Iran plans to build 7 refineries

Teheran to counter sanctions by reducing dependence on foreign capabilities.

By ADAM GONN/THE MEDIA LINE
January 31, 2010 17:34
2 minute read.
oil iraq refinery 248 88

oil iraq refinery 248 88. (photo credit: AP [file])

 
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Iran plans to build seven new oil and gas refineries in a bid to diminish its vulnerability to sanctions from foreign refineries. 




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According to the official Iranian news agency IRNA, the new oil and gas refineries will allow Iran both to meet domestic demand and become a gas exporter, although the agency failed to state when construction was due to start.




Though Iran has one of the largest known oil reserves in the world, it lacks the necessary refineries to turn the crude oil into high value consumer products such as gas. If completed, the new plant will significantly boost Iran’s oil industry.




Iran relies on exporting its oil to southern Gulf countries for refinement, which necessitates re-importing its own oil at a much higher price.




New sanctions being considered against Iran by the United States plan to target this dependence.




“From an economic point of view, it’s very difficult, simply because it’s going to be a very costly enterprise,” Mohammed Shakeel, editor and economist with the Economist Intelligence Unit, told The Media Line.




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“But also for Iran, it’s a very immediate concern as well, because the threat of sanctions is targeting that particular sector. So the government wants to show that it’s on top of developing its refineries, and therefore is able to handle any pressure from sanctions,” he said.




“Whether it has the resources to carry this out is a completely different story,” Shakeel added, referring to the huge costs of constructing refineries.




Regional analysts suspect Washington might find it tricky to get some Gulf countries to follow its directives as Oman recently signed a gas cooperation deal with Iran.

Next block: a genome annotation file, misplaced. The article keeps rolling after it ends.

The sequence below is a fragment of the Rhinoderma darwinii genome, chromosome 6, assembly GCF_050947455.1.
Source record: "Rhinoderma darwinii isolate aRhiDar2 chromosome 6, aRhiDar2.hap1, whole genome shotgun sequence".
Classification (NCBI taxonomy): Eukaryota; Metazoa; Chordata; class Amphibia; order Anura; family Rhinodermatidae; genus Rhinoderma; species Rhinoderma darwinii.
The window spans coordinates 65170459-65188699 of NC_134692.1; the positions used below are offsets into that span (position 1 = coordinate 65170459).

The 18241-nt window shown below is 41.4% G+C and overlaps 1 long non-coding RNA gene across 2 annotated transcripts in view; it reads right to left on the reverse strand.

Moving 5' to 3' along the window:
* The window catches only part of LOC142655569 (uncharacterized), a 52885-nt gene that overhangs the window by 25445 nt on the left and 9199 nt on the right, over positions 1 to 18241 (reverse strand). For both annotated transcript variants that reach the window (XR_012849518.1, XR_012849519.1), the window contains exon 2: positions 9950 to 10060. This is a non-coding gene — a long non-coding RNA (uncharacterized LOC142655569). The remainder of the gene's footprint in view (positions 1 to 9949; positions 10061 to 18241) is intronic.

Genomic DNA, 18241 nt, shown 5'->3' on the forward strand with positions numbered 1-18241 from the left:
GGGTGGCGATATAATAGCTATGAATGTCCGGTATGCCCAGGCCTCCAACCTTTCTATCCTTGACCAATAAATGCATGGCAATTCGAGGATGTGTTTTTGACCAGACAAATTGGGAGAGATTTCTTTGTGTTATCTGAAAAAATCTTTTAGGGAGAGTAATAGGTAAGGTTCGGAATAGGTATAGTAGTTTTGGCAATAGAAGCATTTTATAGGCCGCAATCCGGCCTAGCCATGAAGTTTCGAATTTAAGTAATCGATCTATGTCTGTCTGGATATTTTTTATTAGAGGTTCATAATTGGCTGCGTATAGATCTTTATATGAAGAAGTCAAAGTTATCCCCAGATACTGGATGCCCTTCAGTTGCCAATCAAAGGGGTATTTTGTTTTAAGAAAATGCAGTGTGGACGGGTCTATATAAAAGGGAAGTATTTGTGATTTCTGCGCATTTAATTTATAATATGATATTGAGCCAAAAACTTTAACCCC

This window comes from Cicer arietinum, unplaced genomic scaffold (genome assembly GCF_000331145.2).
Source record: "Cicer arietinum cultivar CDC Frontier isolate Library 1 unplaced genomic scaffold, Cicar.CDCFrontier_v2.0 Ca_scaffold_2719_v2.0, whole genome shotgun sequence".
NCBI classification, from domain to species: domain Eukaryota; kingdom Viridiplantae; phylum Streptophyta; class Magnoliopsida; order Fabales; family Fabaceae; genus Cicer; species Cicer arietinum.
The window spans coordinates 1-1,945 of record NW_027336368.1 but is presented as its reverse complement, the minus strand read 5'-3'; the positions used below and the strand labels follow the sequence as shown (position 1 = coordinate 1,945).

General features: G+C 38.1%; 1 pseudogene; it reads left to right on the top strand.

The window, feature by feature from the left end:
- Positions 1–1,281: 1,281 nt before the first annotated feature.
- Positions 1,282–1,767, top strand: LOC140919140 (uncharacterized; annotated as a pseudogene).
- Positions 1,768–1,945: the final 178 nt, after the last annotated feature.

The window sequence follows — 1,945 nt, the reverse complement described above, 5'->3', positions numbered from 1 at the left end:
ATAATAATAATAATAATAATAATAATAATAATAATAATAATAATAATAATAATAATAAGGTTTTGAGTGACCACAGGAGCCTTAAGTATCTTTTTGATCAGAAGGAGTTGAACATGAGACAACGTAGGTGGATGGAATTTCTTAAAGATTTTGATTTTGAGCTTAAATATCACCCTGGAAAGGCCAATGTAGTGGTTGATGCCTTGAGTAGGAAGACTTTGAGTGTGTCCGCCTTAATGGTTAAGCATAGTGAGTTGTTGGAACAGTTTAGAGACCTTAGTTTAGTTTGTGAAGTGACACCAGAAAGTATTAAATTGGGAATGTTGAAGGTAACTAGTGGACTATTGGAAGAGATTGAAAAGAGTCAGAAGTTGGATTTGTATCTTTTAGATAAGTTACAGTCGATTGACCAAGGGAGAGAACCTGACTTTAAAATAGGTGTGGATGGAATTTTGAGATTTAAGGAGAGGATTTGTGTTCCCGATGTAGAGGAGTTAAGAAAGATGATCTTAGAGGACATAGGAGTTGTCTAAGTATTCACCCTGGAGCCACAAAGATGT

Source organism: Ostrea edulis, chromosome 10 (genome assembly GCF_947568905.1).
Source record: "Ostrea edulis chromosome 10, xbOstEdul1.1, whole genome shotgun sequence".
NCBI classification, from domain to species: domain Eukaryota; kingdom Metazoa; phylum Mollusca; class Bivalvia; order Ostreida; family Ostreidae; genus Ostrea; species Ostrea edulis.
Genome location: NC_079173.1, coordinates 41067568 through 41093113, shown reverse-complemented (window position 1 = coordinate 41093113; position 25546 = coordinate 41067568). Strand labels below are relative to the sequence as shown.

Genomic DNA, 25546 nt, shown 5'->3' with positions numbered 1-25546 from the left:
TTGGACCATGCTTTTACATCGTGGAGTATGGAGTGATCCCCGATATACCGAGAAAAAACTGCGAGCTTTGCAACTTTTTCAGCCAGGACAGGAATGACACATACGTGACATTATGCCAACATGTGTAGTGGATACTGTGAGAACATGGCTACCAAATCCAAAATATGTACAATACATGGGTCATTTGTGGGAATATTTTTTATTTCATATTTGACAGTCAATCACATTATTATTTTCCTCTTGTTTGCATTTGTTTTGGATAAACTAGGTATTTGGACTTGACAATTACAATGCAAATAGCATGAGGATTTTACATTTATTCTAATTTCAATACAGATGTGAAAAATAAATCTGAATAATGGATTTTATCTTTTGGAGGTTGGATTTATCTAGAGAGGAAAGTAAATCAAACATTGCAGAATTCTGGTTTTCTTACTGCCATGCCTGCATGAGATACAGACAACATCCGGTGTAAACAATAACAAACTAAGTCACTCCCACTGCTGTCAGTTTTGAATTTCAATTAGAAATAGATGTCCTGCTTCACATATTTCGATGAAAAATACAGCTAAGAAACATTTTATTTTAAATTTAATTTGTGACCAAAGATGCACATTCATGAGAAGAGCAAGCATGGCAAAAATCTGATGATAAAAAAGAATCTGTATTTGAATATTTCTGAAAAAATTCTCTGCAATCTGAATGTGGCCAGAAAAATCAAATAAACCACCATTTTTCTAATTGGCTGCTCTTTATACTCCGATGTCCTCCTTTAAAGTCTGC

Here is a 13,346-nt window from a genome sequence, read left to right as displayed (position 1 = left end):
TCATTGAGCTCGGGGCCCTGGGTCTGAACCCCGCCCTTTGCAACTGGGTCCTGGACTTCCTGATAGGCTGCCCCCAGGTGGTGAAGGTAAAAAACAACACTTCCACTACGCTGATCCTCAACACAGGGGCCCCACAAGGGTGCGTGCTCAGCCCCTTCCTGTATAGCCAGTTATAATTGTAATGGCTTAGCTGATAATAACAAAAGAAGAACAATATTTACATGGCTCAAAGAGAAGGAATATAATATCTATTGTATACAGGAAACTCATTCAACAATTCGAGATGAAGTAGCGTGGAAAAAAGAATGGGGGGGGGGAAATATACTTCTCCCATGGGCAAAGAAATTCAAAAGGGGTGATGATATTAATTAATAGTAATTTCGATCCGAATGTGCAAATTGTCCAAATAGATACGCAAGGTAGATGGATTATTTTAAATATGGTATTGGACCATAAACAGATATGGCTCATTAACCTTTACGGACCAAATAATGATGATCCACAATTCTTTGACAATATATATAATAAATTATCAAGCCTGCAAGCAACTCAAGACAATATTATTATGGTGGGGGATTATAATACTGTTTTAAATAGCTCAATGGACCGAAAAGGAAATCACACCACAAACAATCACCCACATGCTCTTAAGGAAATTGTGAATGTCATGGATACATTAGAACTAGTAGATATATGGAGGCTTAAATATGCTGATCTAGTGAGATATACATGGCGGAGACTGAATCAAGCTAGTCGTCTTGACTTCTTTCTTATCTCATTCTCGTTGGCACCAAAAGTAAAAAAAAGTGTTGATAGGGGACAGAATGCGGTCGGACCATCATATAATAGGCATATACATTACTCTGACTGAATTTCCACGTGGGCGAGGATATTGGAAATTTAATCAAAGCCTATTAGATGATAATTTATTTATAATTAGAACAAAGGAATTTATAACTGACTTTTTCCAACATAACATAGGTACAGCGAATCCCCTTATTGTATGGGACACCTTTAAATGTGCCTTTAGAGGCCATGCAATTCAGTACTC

“Oman has always maintained an open channel of communications with Iran,” Dr. Christian Koch, Director of International Studies at the Gulf Research Center in Dubai, told The Media Line. “Their relationship can be described as good.”




“There is also pressure on Dubai to curb its trading relationship with Iran, a policy more in line with the United Arab Emirates policy, and to anticipate any further sanctions that might be imposed,” he said, noting that Dubai has strong business ties with Iran despite a conflict over the sovereignty of three islands in the Gulf.




The root of the conflict between Iran and the US revolves around Iran’s nuclear program, which Washington suspects is a cover for nuclear weapons development, but which Teheran claims is for energy production.




US sanctions against Iran have been in place since 1987 but have so far had little impact on Iran’s capabilities and determination regarding its nuclear program. Iran continues to affirm that developing nuclear power is within the country’s legitimate rights.




The US government is in the process of appealing to the United Nations Security Council to approve the planned sanctions, a move which would grant the sanctions better legal backing.




Russia and China who both have business ties with Iran, and are permanent members of the council and thus hold veto power, have so far failed to support the US in its calls for tougher sanctions.


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